Why standing up against fear has made me a better friend/mum/partnerNov 16, 2022
On the road to riches, there are many setbacks. It’s the same when setting out to achieve our dreams; we will eventually come face to face with our fears.
It’s also widely acknowledged that the greater our goals, the bigger our fears will be.
Fear can be a powerful emotion; it can also be both a motivator and a suppressor. When it’s overwhelming or suppressing it can be difficult to function.
It’s not easy, but you have to work through it, take back control, and start living, loving and working more confidently.
Fear needs to be reframed, so it’s useful. Fear can provide opportunities to show ourselves and the universe what we are made of. These are the challenges that we face, and achieve our goals in spite of them.
But I had to learn that lesson myself.
I was married at 24, and had my sights set on my career, and the success that goes with climbing the corporate ladder. I was slightly obsessed with my salary, and was always looking for the next, higher-paying role, and the money that went with it. I achieved great things over those 10 years, and ended up in a senior management role within the Australia/New Zealand region for a global corporation.
The focus on my career came with an unhealthy relationship with money and status to compensate for everything else I didn’t have.
When I eventually had time to reflect on where I was some 10 years later, I had to acknowledge that there was so much more to me than the job. I wanted a family, I wanted to be a mum.
It scared me that time was slipping away. But worse was my focus on my career; and keeping up appearances at work that saw me stay in my marriage long after it was over, until at 34 there I was alone, loveless and childless.
That’s when the fear set in, and it came at me from all angles.
- I’d never actually been alone in an empty house before. I’m one of four kids, with a father who worked from home (long before it was cool or necessary) – the house was always buzzing with life. I was petrified of being alone, and no amount of self-coaching really helped with the anxiety. I was forced to face the fear, and accept my marriage was over. With that reality came overcoming the fear and anxiety of sleeping on my own when my ex-husband moved out. Being alone took some acceptance, I was being adult-sitted by my family from time to time, while actually, slowly getting on with it. Eventually sitting in that fear, and being in it, made me appreciate the independence, and the silence.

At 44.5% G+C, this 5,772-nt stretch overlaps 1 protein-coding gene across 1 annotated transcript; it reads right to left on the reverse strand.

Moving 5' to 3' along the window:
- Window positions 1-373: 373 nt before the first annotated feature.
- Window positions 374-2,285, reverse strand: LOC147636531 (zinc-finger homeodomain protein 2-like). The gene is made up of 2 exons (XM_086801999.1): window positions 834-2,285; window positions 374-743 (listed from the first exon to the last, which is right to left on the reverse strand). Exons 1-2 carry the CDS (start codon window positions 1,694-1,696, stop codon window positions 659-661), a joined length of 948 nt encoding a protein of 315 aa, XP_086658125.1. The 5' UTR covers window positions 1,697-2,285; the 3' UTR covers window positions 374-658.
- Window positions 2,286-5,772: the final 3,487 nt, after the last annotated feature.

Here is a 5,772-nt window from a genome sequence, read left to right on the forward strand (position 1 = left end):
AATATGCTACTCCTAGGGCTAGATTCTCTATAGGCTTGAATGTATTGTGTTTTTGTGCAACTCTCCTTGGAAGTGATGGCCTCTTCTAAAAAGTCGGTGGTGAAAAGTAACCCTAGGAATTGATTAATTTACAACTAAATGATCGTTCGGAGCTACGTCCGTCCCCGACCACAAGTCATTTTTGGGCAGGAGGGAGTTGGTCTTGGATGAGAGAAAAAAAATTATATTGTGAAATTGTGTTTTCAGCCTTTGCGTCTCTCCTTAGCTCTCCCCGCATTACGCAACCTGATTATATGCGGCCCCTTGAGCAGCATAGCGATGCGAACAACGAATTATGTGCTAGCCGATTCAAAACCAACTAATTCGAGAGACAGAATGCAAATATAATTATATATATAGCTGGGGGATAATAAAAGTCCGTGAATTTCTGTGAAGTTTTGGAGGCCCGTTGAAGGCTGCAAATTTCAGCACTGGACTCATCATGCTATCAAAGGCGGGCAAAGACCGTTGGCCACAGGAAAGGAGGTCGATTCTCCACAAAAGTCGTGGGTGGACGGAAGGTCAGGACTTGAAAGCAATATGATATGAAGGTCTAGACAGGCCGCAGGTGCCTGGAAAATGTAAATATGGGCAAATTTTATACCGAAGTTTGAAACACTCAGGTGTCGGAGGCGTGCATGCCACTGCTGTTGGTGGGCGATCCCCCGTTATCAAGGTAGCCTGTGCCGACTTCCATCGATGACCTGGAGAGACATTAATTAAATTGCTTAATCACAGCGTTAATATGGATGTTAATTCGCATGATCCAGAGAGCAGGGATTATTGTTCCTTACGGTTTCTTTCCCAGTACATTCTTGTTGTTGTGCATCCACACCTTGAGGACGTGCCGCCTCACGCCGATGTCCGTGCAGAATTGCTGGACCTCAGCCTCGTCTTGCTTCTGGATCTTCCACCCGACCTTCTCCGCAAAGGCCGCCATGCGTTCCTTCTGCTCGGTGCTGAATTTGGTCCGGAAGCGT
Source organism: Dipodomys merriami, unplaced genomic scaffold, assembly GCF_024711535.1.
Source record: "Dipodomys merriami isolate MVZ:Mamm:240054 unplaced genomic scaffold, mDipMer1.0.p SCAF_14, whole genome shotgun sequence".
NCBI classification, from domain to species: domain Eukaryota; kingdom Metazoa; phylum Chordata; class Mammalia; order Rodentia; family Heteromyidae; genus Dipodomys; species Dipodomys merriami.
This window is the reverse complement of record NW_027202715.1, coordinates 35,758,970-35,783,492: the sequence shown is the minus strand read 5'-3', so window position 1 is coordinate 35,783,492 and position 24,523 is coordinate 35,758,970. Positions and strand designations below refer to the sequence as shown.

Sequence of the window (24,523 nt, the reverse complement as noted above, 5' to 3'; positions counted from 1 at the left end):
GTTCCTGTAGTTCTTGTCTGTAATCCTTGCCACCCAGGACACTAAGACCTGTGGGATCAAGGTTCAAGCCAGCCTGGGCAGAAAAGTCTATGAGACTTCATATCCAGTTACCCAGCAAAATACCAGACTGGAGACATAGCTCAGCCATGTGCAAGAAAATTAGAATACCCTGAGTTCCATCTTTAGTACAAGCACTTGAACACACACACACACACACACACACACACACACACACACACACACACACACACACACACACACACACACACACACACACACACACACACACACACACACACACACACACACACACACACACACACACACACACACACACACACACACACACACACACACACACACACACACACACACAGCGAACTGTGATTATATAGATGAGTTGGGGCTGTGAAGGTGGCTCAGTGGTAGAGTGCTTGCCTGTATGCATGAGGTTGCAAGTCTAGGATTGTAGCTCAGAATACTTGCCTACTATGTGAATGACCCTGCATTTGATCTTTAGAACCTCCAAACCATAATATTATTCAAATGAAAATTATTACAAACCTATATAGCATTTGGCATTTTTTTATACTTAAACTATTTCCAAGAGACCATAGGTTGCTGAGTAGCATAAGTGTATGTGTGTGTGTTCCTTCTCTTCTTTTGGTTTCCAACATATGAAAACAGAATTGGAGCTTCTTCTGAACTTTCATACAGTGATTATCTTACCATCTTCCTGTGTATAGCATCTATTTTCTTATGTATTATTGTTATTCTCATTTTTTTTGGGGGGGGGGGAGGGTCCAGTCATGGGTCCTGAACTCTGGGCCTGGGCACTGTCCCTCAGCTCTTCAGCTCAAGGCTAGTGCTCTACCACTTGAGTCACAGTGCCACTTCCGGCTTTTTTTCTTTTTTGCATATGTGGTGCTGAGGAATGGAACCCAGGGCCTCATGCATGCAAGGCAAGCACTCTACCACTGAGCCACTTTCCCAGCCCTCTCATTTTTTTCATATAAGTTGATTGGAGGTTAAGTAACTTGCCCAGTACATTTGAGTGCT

- So I decided to get fit, and I achieved it – I was the fittest I had ever been. I was involved in the relatively unknown sport of Footbiking, and training hard. I dedicated myself so completely that within 12 months I was set to compete in the World Championships in The Netherlands. I’d never been to Europe (flying isn't a favourite thing either), but with a broken toe three months before the championships, I remained committed, and flew to Europe. The struggle of competing injured made things hard, and I slumped to my lowest mindframe there, feeling frightened I’d wasted an entire year with little joy. It affected my appreciation of where I was, and I just wanted to come back home.
- Sorting out my love life (I still wanted to be a mum) was another fear I had to conquer, and as all of my friends and family were coupled up (most) with kids, I chose the online dating route. Talk about nerve-racking, going out into the unknown, to meet people you don’t know. It’s brutal, and plays havoc with your confidence. I persisted, despite my scepticism, insecurity and discomfort, and it paid off. I met my partner.
- In 2020 I fell pregnant, which was exactly what I’d wanted, but didn’t anticipate all the fear that comes with it, plus it was scary times anyway with Covid taking over the world. I was petrified without the support and company of my friends and family. And I was sick – really sick. Nauseated and vomiting constantly, which only added to the woes. Even with a loving partner, it feels lonely, and scary, to not have your mum, sister or best friend by your side during all of that uncertainty to bolster you with their experience. I know I’m not the only one to have had the experience, but going to ultrasounds and specialist appointments is also scary when your partner can’t attend either.
The great thing is that fear, and overcoming it, has brought me here, and I’m a better person for the experience.
And since I’ve become a mum there have been some further challenges with Perinatal Depression and Anxiety (PNDA) that I’ve experienced. Through research, my new mindset and some hard work, I managed to kick those fears and anxiety to the curb also.
The fear of being single, the fear of long-haul flights, the fear of losing my identity with my career, the fear of putting myself out there emotionally for love, the everyday fear during Covid when I was pregnant, and the fear of being a bad mum, plus myriad other fears that stem from the big ones, could have broken me.
Instead, I stood in it and took it all on, only to find more clarity and fulfilment on the other side. Talking about it, getting help, taking it on, being brave is the person I want to be. I know there will be other fears and challenges ahead, especially as a mum.
It’s a work in progress.